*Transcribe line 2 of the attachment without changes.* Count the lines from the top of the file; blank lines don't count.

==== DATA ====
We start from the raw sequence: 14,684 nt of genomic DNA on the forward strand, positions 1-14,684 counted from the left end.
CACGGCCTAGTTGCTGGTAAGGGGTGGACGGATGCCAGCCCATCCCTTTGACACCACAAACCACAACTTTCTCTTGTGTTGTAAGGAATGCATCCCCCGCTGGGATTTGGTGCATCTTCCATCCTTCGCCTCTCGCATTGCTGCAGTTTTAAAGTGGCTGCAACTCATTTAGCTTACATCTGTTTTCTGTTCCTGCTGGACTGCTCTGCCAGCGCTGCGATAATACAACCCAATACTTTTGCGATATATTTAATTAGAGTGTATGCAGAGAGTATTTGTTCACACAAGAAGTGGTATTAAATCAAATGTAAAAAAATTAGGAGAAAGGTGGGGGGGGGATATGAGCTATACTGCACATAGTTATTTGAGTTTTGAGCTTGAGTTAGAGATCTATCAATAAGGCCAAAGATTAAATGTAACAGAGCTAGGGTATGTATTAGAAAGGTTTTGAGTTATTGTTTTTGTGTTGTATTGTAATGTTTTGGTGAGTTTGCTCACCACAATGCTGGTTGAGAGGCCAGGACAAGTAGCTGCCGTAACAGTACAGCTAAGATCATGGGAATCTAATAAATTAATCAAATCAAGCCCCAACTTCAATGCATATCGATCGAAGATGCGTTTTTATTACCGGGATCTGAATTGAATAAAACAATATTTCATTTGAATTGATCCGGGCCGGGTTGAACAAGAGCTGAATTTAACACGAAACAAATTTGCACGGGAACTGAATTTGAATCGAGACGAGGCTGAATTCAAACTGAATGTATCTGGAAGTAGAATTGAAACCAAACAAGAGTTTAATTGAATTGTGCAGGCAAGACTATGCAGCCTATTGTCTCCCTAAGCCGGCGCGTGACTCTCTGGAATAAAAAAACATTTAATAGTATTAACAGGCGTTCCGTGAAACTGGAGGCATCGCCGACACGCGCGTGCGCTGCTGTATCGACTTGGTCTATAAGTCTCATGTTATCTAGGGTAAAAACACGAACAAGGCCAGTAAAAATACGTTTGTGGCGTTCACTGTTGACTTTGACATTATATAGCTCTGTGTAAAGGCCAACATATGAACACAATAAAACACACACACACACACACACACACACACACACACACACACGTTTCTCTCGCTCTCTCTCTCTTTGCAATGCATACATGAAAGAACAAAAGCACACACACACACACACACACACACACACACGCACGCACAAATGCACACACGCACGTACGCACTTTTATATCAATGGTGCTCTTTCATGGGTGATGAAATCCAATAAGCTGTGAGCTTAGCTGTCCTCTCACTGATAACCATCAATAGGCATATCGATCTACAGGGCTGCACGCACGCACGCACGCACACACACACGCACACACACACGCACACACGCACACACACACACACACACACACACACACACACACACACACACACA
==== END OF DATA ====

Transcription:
CACGGCCTAGTTGCTGGTAAGGGGTGGACGGATGCCAGCCCATCCCTTTGACACCACAAACCACAACTTTCTCTTGTGTTGTAAGGAATGCATCCCCCGCTGGGATTTGGTGCATCTTCCATCCTTCGCCTCTCGCATTGCTGCAGTTTTAAAGTGGCTGCAACTCATTTAGCTTACATCTGTTTTCTGTTCCTGCTGGACTGCTCTGCCAGCGCTGCGATAATACAACCCAATACTTTTGCGATATATTTAATTAGAGTGTATGCAGAGAGTATTTGTTCACACAAGAAGTGGTATTAAATCAAATGTAAAAAAATTAGGAGAAAGGTGGGGGGGGGATATGAGCTATACTGCACATAGTTATTTGAGTTTTGAGCTTGAGTTAGAGATCTATCAATAAGGCCAAAGATTAAATGTAACAGAGCTAGGGTATGTATTAGAAAGGTTTTGAGTTATTGTTTTTGTGTTGTATTGTAATGTTTTGGTGAGTTTGCTCACCACAATGCTGGTTGAGAGGCCAGGACAAGTAGCTGCCGTAACAGTACAGCTAAGATCATGGGAATCTAATAAATTAATCAAATCAAGCCCCAACTTCAATGCATATCGATCGAAGATGCGTTTTTATTACCGGGATCTGAATTGAATAAAACAATATTTCATTTGAATTGATCCGGGCCGGGTTGAACAAGAGCTGAATTTAACACGAAACAAATTTGCACGGGAACTGAATTTGAATCGAGACGAGGCTGAATTCAAACTGAATGTATCTGGAAGTAGAATTGAAACCAAACAAGAGTTTAATTGAATTGTGCAGGCAAGACTATGCAGCCTATTGTCTCCCTAAGCCGGCGCGTGACTCTCTGGAATAAAAAAACATTTAATAGTATTAACAGGCGTTCCGTGAAACTGGAGGCATCGCCGACACGCGCGTGCGCTGCTGTATCGACTTGGTCTATAAGTCTCATGTTATCTAGGGTAAAAACACGAACAAGGCCAGTAAAAATACGTTTGTGGCGTTCACTGTTGACTTTGACATTATATAGCTCTGTGTAAAGGCCAACATATGAACACAATAAAACACACACACACACACACACACACACACACACACACACACGTTTCTCTCGCTCTCTCTCTCTTTGCAATGCATACATGAAAGAACAAAAGCACACACACACACACACACACACACACACACGCACGCACAAATGCACACACGCACGTACGCACTTTTATATCAATGGTGCTCTTTCATGGGTGATGAAATCCAATAAGCTGTGAGCTTAGCTGTCCTCTCACTGATAACCATCAATAGGCATATCGATCTACAGGGCTGCACGCACGCACGCACGCACACACACACGCACACACACACGCACACACGCACACACACACACACACACACACACACACACACACACACACACACA